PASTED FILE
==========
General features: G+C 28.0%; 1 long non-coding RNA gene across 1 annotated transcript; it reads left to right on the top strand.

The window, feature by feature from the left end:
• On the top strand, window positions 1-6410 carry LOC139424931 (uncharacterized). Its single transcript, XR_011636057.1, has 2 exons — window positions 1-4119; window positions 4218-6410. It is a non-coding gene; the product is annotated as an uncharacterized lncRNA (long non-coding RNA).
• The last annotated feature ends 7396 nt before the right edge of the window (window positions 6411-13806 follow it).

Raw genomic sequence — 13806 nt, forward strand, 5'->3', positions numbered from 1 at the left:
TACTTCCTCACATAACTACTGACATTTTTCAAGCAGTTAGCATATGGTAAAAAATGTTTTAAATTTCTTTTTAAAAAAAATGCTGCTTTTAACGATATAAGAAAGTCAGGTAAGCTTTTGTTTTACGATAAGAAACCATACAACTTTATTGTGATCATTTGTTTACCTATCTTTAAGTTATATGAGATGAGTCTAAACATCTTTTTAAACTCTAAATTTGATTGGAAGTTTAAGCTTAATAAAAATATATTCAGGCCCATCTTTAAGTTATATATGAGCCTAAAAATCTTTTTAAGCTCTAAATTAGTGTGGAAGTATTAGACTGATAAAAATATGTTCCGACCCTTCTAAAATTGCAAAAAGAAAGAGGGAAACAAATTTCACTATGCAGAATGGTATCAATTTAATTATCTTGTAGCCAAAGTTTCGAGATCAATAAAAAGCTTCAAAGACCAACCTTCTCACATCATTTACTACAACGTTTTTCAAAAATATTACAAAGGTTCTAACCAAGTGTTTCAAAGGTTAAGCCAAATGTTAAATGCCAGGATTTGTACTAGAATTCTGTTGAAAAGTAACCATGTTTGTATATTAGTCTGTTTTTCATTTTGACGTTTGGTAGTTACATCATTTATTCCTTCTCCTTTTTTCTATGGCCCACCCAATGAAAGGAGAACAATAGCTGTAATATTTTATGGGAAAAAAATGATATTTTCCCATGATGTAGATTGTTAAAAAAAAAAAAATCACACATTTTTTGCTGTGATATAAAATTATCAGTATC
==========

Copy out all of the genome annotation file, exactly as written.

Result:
General features: G+C 28.0%; 1 long non-coding RNA gene across 1 annotated transcript; it reads left to right on the top strand.

The window, feature by feature from the left end:
• On the top strand, window positions 1-6410 carry LOC139424931 (uncharacterized). Its single transcript, XR_011636057.1, has 2 exons — window positions 1-4119; window positions 4218-6410. It is a non-coding gene; the product is annotated as an uncharacterized lncRNA (long non-coding RNA).
• The last annotated feature ends 7396 nt before the right edge of the window (window positions 6411-13806 follow it).

Raw genomic sequence — 13806 nt, forward strand, 5'->3', positions numbered from 1 at the left:
TACTTCCTCACATAACTACTGACATTTTTCAAGCAGTTAGCATATGGTAAAAAATGTTTTAAATTTCTTTTTAAAAAAAATGCTGCTTTTAACGATATAAGAAAGTCAGGTAAGCTTTTGTTTTACGATAAGAAACCATACAACTTTATTGTGATCATTTGTTTACCTATCTTTAAGTTATATGAGATGAGTCTAAACATCTTTTTAAACTCTAAATTTGATTGGAAGTTTAAGCTTAATAAAAATATATTCAGGCCCATCTTTAAGTTATATATGAGCCTAAAAATCTTTTTAAGCTCTAAATTAGTGTGGAAGTATTAGACTGATAAAAATATGTTCCGACCCTTCTAAAATTGCAAAAAGAAAGAGGGAAACAAATTTCACTATGCAGAATGGTATCAATTTAATTATCTTGTAGCCAAAGTTTCGAGATCAATAAAAAGCTTCAAAGACCAACCTTCTCACATCATTTACTACAACGTTTTTCAAAAATATTACAAAGGTTCTAACCAAGTGTTTCAAAGGTTAAGCCAAATGTTAAATGCCAGGATTTGTACTAGAATTCTGTTGAAAAGTAACCATGTTTGTATATTAGTCTGTTTTTCATTTTGACGTTTGGTAGTTACATCATTTATTCCTTCTCCTTTTTTCTATGGCCCACCCAATGAAAGGAGAACAATAGCTGTAATATTTTATGGGAAAAAAATGATATTTTCCCATGATGTAGATTGTTAAAAAAAAAAAAATCACACATTTTTTGCTGTGATATAAAATTATCAGTATC